A Civic Core for an American Downtown

Fargo, ND, USA


Martin Hättasch (in collaboration with Grant Alford)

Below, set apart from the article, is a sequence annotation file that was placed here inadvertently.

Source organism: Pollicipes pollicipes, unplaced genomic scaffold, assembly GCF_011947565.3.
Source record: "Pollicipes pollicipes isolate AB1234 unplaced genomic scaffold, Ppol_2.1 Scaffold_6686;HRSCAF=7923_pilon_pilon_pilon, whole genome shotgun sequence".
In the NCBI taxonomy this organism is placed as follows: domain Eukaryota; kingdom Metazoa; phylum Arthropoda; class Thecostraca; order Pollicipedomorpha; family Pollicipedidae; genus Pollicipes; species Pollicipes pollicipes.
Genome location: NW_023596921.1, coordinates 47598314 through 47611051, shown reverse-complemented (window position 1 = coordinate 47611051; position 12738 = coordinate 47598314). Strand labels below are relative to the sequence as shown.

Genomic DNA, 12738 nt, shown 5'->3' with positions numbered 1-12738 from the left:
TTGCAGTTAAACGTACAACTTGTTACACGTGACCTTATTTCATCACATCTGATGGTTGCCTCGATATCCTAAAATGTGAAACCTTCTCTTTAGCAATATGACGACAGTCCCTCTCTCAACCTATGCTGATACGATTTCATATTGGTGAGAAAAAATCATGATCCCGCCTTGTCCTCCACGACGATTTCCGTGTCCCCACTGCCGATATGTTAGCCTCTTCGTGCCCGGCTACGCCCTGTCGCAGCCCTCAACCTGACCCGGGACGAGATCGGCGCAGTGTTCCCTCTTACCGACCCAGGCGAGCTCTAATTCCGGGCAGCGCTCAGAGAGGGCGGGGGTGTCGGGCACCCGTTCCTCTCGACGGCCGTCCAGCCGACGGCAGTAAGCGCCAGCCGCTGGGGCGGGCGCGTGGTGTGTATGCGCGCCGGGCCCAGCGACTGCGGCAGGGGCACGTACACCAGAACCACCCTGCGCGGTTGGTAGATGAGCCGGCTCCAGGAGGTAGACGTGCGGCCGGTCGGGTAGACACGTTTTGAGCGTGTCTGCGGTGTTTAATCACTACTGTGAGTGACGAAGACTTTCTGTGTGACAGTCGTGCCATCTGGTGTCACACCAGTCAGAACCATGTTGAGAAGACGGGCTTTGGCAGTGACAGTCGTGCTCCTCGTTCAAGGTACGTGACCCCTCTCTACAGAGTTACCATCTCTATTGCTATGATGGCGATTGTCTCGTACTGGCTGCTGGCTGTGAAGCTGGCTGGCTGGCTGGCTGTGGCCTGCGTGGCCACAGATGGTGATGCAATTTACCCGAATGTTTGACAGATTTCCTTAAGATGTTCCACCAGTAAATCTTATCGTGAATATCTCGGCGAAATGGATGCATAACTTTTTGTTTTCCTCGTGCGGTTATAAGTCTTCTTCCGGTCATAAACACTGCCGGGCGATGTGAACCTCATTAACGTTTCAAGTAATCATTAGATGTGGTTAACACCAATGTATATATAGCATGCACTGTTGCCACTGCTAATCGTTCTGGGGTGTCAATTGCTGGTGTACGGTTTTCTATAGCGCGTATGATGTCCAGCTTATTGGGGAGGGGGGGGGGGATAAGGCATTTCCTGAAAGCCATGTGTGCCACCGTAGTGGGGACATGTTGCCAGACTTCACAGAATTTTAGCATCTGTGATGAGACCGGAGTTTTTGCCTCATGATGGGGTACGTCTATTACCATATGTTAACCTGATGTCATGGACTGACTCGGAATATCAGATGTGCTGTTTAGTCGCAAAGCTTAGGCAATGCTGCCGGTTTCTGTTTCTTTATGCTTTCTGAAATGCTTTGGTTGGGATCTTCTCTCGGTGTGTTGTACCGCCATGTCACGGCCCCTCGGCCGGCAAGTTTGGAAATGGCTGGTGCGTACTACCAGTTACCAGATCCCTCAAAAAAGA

‘Bounded Core’ is a response to the idea of the ‘Civic Core’ that emerged in the 1950’s as an idealized architectural model for the representation of a liberal pluralistic society: The assembly of objects on a plinth allowed for the expression individuality of each object while the common ground plane unified the composition and provided the space for a largely pedestrian public. ‘Bounded Core’ by contrast defines civic space primarily through a singular formal gesture – the perimeter block – which is in turn distorted to accommodate difference within itself. The logic of the perimeter is inverted: Instead of providing a semipublic oasis, the center becomes the most public space. Four ‘activator’ volumes charge the central void programmatically and formally through their verticality, taking advantage of the perimeter’s ability to ‘contain’ differences. But rather than merely being contained by the perimeter, the volumes start to merge with it. Through this tightening of adjacencies the vertical volumes give up some of their typological characteristics and in turn affect the perimeter itself. What results is a new formal whole that absolves each individual type of its constraints and is defined only by the facade outline of and a universal structural column grid: The logic of the compositional civic space pushed to its limits – and urban form somewhere between ‘one’ and ‘many.’ No longer bound to the type of the disconnected tower or perimeter block, the project creates a miniature city within its confines without being exclusive to a particular user group or spatial logic.